Campaigning ahead of Thursday’s referendum on the United Kingdom’s membership of the European Union has resumed after a two-day break following the murder of MP Jo Cox.
New opinion polls largely carried out before the tragedy suggest the “Remain” camp may have regained some ground – but the race is still very close.
A YouGov poll for the Sunday Times newspaper suggested support for Britain staying in the EU had restored a narrow 44-43 percent lead over the “Out” campaign. The survey was carried out on Thursday and Friday.
Another YouGov poll reported on Saturday but based on surveys conducted on Wednesday and Thursday suggested the lead of the “Out” campaign had narrowed to two points from as wide as seven points less than a week ago.
After earlier polls had put “Leave” ahead, the paper said the shift did not reflect the fatal attack on the politician on Thursday which led to the suspension of campaigning. Instead, it echoed growing concerns among voters over the economic impact of an eventual “Brexit”, the paper added.
A third poll on Saturday by Survation gave the “In” campaign a three-point lead, reversing a similar lead for “Out” in another poll by the company published as recently as Thursday.
A fourth poll by Opinium conducted between Tuesday and Friday put the two camps neck-and-neck with 44 percent each.
Newspapers have been declaring their allegiance. The influential Sunday Times and the Sunday Telegraph have backed “Leave”.
But “Remain” has received a boost from the right-leaning Mail on Sunday, whose deputy editor tweeted that this was not the time to risk the UK’s peace and prosperity by quitting the EU.
Tomorrow's Mail on Sunday: “For a safer, freer, more prosperous – and yes, an even Greater Britain: Why we urge you to vote Remain.” #EUref— David G Rose (@DRoseMoS) June 18, 2016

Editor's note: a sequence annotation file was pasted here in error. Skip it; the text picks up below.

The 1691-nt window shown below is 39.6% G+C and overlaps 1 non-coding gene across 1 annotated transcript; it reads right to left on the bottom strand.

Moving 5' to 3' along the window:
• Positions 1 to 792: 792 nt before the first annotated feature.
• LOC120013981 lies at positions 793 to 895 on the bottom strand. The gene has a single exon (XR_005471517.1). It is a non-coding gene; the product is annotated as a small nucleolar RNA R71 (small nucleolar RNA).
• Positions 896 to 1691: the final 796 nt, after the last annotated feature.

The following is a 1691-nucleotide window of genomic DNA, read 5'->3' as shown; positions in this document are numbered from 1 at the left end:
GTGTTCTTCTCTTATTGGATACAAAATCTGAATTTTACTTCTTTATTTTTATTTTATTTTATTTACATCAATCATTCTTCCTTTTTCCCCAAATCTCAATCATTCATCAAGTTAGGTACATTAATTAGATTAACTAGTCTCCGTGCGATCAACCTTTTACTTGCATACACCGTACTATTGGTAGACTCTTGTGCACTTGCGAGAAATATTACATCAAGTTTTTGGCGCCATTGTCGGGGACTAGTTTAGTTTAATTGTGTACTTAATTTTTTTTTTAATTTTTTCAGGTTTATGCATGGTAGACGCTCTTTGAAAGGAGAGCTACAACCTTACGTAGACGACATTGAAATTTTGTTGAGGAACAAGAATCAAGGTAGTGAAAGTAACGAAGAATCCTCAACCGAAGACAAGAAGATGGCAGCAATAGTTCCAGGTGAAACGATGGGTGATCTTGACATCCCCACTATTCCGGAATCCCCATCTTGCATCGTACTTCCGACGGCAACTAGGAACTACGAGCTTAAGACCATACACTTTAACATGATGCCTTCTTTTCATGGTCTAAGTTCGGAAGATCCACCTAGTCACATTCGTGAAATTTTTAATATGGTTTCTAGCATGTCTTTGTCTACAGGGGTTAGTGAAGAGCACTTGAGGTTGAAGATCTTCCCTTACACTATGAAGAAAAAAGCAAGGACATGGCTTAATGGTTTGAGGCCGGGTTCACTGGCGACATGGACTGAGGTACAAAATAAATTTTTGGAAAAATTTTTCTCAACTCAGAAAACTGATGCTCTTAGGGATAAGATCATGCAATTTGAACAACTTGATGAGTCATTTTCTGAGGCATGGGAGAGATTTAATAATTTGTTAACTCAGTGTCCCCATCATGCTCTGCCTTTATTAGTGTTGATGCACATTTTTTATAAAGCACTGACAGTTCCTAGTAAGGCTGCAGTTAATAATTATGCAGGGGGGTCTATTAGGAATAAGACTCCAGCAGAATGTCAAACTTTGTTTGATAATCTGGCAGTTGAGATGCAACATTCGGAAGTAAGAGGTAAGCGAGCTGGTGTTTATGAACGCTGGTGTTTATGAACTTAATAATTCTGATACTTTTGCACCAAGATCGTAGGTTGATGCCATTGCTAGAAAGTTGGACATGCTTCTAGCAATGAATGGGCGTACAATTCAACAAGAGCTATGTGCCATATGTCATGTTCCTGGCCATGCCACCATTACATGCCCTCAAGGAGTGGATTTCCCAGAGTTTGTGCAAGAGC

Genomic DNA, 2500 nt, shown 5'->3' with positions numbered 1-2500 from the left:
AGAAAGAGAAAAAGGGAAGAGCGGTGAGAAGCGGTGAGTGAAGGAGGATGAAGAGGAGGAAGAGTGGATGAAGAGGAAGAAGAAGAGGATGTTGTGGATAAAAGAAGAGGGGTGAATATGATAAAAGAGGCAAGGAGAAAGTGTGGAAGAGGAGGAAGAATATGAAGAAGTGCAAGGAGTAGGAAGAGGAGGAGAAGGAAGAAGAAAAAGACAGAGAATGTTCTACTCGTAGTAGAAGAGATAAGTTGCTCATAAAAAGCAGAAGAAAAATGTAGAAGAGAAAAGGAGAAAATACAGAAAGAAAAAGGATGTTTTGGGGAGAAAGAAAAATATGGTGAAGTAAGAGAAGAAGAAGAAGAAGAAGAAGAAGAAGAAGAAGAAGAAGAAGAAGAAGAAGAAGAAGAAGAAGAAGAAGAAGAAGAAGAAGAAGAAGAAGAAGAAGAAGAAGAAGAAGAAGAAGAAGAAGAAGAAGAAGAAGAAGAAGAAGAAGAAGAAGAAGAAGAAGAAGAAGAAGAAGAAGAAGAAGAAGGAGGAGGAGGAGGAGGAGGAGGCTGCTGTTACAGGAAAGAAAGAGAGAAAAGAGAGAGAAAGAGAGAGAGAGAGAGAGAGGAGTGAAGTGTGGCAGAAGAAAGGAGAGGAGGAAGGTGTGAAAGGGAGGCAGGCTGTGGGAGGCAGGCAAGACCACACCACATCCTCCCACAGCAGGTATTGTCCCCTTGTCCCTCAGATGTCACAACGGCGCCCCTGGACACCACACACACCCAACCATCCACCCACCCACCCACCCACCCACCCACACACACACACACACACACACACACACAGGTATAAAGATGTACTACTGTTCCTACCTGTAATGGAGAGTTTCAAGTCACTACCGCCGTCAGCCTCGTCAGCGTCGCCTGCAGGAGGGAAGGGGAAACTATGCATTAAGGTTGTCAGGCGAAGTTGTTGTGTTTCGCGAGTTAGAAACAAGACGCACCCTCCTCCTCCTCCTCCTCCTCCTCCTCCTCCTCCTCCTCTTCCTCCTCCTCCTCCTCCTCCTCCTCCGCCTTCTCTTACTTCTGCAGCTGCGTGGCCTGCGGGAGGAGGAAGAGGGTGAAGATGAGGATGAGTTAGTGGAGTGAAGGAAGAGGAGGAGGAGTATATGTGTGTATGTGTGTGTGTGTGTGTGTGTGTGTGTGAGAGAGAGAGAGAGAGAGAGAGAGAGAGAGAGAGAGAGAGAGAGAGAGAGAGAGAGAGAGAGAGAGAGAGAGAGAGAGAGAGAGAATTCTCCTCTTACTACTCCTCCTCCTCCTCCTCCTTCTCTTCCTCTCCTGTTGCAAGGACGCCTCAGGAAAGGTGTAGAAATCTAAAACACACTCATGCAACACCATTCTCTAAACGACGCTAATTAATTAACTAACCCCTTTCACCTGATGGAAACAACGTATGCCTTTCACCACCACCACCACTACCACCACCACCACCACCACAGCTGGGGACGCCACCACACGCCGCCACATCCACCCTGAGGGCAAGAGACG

Sunday morning saw business as usual as the official Leave campaign repeated its core message.
“I think we should take the chance now as a country to take back control, take back control of huge sums of money – of 350 million pounds a week (note: Leave’s estimate of the UK’s EU contributions), and spend it on our priorities – and yes, let us take back control of our borders with a sensible, fair and impartial system,” Leave campaigner Boris Johnson told a rally of supporters.
Describing himself as “pro-immigration”, he said he supported an amnesty for illegal immigrants who had been in the UK for more than 12 years.
The “Remain” campaign and independent analysts have hotly contested the figure cited by “Leave” as representing Britain’s EU contributions as misleading and wrong.
Finance minister George Osborne has now said a vote to leave the EU could hit the UK’s economy harder than previously thought.
People had already stopped buying houses and cars and investment was being delayed, Osborne said in an interview with ITV’s ‘Peston on Sunday’.
Leave campaigners have previously dismissed such claims as scaremongering.
With four days to go the economy and immigration look set to be the key battlegrounds – with many voters still undecided.